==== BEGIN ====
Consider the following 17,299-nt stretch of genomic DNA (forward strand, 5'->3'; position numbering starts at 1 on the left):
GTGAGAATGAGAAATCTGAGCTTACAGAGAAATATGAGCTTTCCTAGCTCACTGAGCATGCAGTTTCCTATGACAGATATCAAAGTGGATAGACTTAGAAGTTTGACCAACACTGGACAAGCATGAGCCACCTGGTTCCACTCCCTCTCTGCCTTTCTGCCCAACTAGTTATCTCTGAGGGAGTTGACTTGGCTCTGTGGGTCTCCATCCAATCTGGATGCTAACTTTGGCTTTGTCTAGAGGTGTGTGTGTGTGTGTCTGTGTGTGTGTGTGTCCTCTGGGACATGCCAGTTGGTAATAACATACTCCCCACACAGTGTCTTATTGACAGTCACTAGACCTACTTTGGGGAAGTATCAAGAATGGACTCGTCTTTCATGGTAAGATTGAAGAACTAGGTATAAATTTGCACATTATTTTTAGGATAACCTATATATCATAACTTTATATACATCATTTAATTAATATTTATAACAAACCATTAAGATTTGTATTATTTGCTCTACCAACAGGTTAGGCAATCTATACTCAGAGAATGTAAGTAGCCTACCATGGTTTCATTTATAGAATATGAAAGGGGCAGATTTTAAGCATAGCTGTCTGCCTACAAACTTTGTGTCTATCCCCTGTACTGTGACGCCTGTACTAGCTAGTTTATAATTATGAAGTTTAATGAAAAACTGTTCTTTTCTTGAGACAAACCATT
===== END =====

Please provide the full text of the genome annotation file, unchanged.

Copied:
Consider the following 17,299-nt stretch of genomic DNA (forward strand, 5'->3'; position numbering starts at 1 on the left):
GTGAGAATGAGAAATCTGAGCTTACAGAGAAATATGAGCTTTCCTAGCTCACTGAGCATGCAGTTTCCTATGACAGATATCAAAGTGGATAGACTTAGAAGTTTGACCAACACTGGACAAGCATGAGCCACCTGGTTCCACTCCCTCTCTGCCTTTCTGCCCAACTAGTTATCTCTGAGGGAGTTGACTTGGCTCTGTGGGTCTCCATCCAATCTGGATGCTAACTTTGGCTTTGTCTAGAGGTGTGTGTGTGTGTGTCTGTGTGTGTGTGTGTCCTCTGGGACATGCCAGTTGGTAATAACATACTCCCCACACAGTGTCTTATTGACAGTCACTAGACCTACTTTGGGGAAGTATCAAGAATGGACTCGTCTTTCATGGTAAGATTGAAGAACTAGGTATAAATTTGCACATTATTTTTAGGATAACCTATATATCATAACTTTATATACATCATTTAATTAATATTTATAACAAACCATTAAGATTTGTATTATTTGCTCTACCAACAGGTTAGGCAATCTATACTCAGAGAATGTAAGTAGCCTACCATGGTTTCATTTATAGAATATGAAAGGGGCAGATTTTAAGCATAGCTGTCTGCCTACAAACTTTGTGTCTATCCCCTGTACTGTGACGCCTGTACTAGCTAGTTTATAATTATGAAGTTTAATGAAAAACTGTTCTTTTCTTGAGACAAACCATT